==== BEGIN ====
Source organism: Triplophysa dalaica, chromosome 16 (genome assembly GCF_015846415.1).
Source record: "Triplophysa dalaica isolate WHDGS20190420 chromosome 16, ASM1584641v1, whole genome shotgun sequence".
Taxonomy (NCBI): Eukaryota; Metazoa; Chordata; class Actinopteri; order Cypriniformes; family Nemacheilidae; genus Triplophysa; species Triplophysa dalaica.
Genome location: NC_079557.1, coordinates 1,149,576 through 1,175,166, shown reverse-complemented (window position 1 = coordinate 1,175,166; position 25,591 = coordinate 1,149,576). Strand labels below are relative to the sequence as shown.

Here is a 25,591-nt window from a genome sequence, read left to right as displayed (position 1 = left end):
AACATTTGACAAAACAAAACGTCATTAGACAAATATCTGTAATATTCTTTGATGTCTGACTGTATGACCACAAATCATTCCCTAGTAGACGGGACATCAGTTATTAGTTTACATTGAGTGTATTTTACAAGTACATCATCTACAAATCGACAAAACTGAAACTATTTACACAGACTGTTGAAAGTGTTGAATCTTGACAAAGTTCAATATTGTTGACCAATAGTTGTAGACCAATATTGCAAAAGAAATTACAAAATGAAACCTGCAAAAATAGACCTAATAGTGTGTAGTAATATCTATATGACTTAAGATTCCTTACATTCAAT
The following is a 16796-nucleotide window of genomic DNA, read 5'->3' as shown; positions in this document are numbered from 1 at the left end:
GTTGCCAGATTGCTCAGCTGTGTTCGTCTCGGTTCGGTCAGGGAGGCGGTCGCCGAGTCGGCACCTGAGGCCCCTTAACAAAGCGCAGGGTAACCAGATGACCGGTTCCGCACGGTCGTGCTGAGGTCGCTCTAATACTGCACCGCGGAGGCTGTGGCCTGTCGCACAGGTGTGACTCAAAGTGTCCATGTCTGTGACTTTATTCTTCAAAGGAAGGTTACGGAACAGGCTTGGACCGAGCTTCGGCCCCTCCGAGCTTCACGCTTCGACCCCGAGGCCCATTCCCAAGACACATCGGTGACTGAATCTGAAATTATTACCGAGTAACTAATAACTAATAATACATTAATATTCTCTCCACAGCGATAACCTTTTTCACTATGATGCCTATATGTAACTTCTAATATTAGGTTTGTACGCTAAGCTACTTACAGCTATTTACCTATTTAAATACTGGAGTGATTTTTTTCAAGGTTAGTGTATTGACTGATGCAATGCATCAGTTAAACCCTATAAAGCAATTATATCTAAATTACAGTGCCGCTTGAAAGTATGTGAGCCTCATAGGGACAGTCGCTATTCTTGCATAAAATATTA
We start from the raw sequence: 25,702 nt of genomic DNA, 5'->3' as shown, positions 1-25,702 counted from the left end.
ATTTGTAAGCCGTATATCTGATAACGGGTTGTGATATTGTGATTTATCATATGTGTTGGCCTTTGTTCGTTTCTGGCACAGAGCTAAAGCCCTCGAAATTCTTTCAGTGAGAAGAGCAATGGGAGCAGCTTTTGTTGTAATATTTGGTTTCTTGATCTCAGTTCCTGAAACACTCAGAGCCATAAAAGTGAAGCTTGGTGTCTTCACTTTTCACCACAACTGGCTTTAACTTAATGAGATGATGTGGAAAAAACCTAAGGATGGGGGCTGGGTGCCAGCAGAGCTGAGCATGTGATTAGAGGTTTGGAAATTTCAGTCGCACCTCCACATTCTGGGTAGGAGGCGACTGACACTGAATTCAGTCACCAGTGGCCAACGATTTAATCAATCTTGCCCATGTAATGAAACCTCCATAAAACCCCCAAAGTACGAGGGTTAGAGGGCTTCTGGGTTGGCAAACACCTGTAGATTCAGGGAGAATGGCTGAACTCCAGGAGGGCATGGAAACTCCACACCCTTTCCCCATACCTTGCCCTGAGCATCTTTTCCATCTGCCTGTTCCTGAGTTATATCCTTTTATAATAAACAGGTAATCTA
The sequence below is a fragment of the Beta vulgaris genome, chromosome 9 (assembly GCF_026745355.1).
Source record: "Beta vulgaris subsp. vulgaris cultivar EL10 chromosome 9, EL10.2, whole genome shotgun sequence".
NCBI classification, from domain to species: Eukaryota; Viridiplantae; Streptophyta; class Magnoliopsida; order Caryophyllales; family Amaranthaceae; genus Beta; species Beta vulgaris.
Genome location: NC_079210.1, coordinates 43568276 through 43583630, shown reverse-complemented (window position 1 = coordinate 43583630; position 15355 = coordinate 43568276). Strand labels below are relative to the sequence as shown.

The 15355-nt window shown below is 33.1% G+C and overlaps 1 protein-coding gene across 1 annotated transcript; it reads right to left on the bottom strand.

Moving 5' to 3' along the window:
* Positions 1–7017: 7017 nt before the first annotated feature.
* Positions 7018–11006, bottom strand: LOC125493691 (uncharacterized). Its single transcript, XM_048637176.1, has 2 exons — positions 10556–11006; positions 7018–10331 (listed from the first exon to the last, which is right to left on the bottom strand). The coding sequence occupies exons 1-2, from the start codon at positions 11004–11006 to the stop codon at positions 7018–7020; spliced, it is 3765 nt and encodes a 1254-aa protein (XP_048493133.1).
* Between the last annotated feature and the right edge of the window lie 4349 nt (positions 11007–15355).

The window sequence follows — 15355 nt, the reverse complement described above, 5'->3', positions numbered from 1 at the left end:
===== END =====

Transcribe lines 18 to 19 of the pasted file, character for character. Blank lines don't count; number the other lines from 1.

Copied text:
* Positions 7018–11006, bottom strand: LOC125493691 (uncharacterized). Its single transcript, XM_048637176.1, has 2 exons — positions 10556–11006; positions 7018–10331 (listed from the first exon to the last, which is right to left on the bottom strand). The coding sequence occupies exons 1-2, from the start codon at positions 11004–11006 to the stop codon at positions 7018–7020; spliced, it is 3765 nt and encodes a 1254-aa protein (XP_048493133.1).
* Between the last annotated feature and the right edge of the window lie 4349 nt (positions 11007–15355).